AW101 “Cormorant” helicopter “Rescue 912”  on a recent training exercise.  Photo: Mike Reyno
AW101 “Cormorant” helicopter “Rescue 912” on a recent training exercise. Photo: Mike Reyno

The Royal Canadian Air Force crew of search and rescue helicopter “Rescue 912” has won both the Cormorant Trophy and the Prince Philip Helicopter Rescue Award from the Guild of Air Pilots and Air Navigators (GAPAN). Both awards recognize the crew’s remarkable rescue on February 3, 2013, of three hunters from a Newfoundland ice flow in blizzard conditions with winds so strong that the helicopter flew the final two miles to the rescue point backwards.

The crew, which includes Captain Aaron Noble (aircraft captain) of Burnaby, British Columbia; Captain Jonathon Groten (first officer) of Kingston; Sergeant Bradley Hiscock (flight engineer) of Grand Falls, Newfoundland; Master Warrant Officer Jeffrey Warden (SAR TECH) of Toronto; and Master Corporal Mark Vokey (SAR TECH) of Spaniards Bay, Newfoundland, were stationed with 103 Squadron at CFB Gander at the time of the rescue.

“The February Winter storm ‘Nemo’ presented challenges to our crew during the rescue that tested every aspect of our training and saw the helicopter and crew pushed to their limits,” said Capt. Noble on learning of the award. “I’m proud of my crew for the courage and professionalism they displayed during the mission and am glad that we were able to return the three stranded hunters in distress to their loved ones.”

More from a press release by AgustaWestland, which commissioned the Cormorant Trophy in 2002:

The Prince Philip Helicopter Rescue Award citation from U.K.-based GAPAN says the crew of Rescue 912 “demonstrated remarkable professionalism and achievement that led to the saving of three lives.” This was echoed in the Cormorant Trophy citation which noted their “courage, expertise and resourcefulness” and said their “skill and exceptional crew coordination ultimately led to the saving of three lives.”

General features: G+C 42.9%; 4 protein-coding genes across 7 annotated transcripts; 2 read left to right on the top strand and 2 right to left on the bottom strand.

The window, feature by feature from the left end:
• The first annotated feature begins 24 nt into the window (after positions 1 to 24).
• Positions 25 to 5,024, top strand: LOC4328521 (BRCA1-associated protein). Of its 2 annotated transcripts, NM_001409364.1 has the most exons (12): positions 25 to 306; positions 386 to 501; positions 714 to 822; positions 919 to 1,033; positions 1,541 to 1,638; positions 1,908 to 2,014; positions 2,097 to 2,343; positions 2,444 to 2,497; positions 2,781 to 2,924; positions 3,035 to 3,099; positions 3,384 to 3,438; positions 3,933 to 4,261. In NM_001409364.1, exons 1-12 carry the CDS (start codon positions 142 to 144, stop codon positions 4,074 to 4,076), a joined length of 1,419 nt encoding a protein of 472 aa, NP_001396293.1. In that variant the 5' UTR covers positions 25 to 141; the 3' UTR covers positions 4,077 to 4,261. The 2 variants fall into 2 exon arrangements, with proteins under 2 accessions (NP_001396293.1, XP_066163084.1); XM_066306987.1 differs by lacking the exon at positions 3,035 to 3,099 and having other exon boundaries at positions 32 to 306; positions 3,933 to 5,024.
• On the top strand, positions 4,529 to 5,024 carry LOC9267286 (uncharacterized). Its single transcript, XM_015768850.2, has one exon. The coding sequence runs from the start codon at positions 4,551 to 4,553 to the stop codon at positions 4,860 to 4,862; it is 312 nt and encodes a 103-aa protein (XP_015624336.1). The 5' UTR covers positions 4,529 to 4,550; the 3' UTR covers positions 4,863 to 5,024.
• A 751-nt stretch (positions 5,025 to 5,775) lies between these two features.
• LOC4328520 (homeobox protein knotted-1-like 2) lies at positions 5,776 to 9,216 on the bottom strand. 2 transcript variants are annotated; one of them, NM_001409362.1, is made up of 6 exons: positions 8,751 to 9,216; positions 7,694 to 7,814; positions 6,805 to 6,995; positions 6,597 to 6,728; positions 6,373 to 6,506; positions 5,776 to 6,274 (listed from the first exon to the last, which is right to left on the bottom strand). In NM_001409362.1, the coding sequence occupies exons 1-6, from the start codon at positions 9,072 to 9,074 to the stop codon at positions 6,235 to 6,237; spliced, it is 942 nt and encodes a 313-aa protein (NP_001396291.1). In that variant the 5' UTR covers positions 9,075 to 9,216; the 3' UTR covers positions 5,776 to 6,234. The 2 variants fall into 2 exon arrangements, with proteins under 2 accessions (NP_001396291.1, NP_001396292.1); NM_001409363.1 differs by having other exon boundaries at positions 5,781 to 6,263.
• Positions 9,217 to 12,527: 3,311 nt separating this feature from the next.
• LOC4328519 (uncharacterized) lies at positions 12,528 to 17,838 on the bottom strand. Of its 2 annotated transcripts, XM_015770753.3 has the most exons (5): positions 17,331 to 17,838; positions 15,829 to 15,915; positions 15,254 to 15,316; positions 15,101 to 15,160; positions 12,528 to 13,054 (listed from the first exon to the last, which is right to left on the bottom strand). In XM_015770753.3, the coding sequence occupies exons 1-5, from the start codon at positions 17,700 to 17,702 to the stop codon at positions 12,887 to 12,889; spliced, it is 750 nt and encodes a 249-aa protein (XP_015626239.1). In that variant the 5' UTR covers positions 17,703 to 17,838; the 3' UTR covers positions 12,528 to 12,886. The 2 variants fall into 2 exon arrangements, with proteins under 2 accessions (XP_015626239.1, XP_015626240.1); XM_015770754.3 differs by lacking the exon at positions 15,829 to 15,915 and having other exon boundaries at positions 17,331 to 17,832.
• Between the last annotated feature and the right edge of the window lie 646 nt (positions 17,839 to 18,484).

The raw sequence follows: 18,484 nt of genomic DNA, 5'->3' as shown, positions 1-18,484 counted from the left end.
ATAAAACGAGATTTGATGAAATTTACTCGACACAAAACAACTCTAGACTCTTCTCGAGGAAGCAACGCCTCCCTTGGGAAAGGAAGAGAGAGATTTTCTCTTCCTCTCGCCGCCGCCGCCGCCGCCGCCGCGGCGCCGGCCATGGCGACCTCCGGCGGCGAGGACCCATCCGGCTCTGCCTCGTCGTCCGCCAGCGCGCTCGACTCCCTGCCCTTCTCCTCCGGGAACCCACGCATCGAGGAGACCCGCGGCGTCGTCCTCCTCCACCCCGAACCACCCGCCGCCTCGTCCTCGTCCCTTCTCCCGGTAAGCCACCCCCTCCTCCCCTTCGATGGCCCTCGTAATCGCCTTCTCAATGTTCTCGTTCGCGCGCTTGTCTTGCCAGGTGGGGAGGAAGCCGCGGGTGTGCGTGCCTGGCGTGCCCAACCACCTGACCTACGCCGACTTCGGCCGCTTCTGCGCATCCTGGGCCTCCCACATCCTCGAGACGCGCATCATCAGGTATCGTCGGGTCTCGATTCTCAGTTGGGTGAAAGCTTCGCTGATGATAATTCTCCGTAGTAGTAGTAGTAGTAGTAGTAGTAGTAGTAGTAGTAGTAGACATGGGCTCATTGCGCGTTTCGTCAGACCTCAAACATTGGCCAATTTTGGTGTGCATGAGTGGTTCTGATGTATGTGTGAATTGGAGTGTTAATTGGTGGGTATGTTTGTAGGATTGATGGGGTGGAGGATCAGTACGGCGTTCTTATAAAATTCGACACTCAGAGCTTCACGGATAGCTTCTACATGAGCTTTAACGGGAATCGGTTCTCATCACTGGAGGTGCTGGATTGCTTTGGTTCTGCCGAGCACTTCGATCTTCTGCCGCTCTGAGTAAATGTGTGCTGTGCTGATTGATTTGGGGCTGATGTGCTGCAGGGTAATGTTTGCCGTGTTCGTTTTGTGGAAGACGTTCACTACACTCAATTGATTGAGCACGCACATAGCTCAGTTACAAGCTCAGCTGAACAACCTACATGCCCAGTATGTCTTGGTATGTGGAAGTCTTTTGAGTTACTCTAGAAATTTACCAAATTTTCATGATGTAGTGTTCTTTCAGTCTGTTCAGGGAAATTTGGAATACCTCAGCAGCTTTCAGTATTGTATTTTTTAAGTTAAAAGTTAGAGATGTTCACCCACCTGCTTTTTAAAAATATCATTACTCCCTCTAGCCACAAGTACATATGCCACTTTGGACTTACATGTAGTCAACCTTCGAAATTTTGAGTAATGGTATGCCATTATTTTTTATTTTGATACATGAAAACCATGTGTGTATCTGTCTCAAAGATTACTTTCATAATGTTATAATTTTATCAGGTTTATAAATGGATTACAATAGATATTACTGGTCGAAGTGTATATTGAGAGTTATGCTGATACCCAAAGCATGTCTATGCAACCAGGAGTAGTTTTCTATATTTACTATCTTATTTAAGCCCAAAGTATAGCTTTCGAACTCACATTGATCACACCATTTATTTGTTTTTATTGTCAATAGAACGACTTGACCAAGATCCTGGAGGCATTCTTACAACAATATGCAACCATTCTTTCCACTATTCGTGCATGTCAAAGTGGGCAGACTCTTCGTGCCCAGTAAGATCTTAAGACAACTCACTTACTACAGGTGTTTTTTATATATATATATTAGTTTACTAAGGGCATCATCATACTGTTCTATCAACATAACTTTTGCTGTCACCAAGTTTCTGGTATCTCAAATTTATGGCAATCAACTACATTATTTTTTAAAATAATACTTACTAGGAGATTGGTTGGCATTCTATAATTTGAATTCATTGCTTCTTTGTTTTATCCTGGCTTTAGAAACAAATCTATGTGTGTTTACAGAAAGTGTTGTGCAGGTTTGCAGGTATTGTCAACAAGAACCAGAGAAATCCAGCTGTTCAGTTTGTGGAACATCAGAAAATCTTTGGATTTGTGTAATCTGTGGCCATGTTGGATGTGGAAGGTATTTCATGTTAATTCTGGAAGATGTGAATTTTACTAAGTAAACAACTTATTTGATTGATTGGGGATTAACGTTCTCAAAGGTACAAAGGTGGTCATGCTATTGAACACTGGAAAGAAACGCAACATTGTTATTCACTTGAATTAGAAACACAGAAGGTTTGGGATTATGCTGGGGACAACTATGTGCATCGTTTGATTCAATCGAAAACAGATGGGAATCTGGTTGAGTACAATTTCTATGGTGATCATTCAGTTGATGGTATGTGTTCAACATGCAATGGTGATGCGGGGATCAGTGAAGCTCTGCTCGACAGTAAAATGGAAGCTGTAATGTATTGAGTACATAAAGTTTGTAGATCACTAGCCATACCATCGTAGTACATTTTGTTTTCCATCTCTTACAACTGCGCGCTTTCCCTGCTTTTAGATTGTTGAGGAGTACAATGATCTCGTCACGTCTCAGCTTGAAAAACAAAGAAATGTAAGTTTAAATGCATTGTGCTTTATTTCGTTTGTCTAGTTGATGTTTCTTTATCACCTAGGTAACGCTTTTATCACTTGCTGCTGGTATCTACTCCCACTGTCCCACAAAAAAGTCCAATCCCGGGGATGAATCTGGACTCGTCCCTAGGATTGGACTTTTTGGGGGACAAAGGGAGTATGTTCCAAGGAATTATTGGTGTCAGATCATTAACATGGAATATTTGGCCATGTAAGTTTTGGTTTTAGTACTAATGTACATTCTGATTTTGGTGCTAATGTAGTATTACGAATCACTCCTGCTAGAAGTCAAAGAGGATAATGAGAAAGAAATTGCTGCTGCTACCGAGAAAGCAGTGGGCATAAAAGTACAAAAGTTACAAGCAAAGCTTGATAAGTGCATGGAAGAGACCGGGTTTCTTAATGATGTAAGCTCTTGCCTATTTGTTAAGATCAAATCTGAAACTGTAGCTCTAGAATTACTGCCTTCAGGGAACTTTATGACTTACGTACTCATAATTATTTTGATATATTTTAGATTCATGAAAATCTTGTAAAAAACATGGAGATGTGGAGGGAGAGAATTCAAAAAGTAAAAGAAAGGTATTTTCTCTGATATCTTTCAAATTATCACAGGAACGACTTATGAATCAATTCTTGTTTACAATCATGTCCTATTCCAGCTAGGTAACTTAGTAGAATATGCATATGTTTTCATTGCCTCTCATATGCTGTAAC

When the rescue was launched, Capt. Noble was faced with flying the Cormorant helicopter through “a full-on winter blizzard” with 40 cm of snow accumulating and wind gusts up to 75 kph. They immediately hit icing conditions. While flying in extremely low visibility through rugged terrain, navigating many islands and a narrow inlet, the AW101 Cormorant was pounded from the rear by 80 kph winds and severe turbulence off 100-metre hills. Conditions were so severe that Capt. Noble twice considered calling off the rescue.

With two miles to go to the rescue location, Capt. Noble performed an impromptu “out of the box” maneuver turning the helicopter 180 degrees and flying backwards to gain stability. The other crew members scrambled to different positions and duties – Capt Groten on the map, Sgt Hiscock in the rescue door, MWO Warden in the left spotter window and MCpl Vokey at the tail – all spotting and guiding Capt Noble to the hunters’ last known position. Once Warden spotted the hunters’ lights and flares, Vokey was hoisted down to start the rescue, fighting through the storm, fierce rotor wash and static electric shock. The three hunters were hoisted aboard suffering hypothermia and were taken to hospital in Gander for treatment.

“This is another outstanding rescue effort by dedicated Royal Canadian Air Force members who had the confidence to push themselves and their aircraft to the extreme to ensure that lives were saved,” said Jeremy Tracy, Head of Region – Canada, AgustaWestland. As the Rescue 912 crew are now on duty with different squadrons across Canada, the Cormorant Trophy will be presented at later ceremony with a crew reunion.

The crew of Rescue 912 will receive their award along with recipients of other GAPAN awards at Guildhall in London, England, on October 23, 2013.